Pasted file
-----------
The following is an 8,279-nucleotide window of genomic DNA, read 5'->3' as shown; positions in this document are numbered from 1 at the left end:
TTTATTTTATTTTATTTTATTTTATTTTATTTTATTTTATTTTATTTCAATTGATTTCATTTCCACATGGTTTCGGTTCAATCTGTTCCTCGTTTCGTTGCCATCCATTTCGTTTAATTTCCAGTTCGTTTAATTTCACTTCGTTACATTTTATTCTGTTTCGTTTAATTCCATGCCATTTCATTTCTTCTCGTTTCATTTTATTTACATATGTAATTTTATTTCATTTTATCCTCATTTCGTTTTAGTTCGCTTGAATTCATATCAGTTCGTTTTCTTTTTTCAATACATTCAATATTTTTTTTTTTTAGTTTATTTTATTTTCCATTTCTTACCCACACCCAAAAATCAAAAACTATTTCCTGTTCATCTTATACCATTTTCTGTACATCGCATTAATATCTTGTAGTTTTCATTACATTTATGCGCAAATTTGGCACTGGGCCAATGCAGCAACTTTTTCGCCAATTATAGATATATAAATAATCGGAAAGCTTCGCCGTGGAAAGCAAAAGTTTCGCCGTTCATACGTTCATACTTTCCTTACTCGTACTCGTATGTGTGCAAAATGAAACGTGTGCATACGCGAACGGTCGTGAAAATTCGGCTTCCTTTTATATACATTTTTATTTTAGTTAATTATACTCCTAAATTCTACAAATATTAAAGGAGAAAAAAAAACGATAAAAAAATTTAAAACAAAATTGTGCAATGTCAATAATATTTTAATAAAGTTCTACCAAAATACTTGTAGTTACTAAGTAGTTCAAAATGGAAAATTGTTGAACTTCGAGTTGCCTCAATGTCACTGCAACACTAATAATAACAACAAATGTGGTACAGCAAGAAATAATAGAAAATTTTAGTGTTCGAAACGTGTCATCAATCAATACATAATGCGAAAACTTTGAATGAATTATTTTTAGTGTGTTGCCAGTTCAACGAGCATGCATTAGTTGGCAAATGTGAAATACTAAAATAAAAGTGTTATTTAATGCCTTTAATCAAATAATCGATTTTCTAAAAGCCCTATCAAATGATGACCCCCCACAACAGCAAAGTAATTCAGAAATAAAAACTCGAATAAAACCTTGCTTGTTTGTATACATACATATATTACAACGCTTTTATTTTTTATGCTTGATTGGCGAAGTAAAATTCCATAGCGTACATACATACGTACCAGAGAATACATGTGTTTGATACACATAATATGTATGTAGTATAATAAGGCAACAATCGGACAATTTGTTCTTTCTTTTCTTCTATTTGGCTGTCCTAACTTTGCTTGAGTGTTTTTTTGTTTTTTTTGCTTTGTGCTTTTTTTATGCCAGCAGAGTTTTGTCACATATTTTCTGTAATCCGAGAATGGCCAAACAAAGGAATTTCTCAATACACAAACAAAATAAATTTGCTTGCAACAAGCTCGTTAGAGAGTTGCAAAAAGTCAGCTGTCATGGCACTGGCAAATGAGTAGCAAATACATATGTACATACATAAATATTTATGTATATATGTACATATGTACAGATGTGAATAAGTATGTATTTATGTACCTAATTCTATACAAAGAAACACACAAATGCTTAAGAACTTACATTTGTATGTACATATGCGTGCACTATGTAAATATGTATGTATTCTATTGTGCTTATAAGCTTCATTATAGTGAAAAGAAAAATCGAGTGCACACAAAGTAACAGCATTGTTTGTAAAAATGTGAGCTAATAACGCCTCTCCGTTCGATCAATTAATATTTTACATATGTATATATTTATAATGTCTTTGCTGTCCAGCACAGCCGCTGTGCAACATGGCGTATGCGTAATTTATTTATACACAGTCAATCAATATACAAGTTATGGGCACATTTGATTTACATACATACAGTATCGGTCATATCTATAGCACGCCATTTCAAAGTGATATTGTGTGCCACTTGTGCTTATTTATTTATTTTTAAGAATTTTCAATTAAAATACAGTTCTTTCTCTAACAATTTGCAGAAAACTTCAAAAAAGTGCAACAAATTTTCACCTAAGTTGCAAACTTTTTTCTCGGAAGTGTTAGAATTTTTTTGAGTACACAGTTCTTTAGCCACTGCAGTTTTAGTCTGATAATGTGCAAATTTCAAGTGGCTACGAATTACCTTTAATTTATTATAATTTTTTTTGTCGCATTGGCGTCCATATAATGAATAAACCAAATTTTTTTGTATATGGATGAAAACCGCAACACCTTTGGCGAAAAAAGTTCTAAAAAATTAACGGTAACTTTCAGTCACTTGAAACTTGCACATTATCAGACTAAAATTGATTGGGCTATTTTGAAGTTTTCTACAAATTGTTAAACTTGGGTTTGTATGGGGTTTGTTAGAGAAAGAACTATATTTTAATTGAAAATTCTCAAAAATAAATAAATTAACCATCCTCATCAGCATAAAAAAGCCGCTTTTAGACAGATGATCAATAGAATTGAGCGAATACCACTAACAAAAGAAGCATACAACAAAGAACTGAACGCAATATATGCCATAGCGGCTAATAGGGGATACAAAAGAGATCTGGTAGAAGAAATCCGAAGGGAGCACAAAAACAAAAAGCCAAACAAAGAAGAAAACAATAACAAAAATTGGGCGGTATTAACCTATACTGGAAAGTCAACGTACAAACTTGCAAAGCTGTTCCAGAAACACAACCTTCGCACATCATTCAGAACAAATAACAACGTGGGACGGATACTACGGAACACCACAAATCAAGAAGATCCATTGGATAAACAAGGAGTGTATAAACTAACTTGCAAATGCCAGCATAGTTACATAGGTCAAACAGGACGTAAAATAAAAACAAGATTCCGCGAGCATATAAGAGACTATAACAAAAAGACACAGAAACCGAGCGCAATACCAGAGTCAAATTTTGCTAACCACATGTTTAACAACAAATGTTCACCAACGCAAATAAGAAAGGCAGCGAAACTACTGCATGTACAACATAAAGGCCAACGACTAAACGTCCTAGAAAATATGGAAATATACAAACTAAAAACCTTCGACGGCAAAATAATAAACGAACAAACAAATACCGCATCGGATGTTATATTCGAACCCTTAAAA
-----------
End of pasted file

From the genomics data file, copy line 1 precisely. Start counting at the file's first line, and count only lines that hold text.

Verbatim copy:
The following is an 8,279-nucleotide window of genomic DNA, read 5'->3' as shown; positions in this document are numbered from 1 at the left end: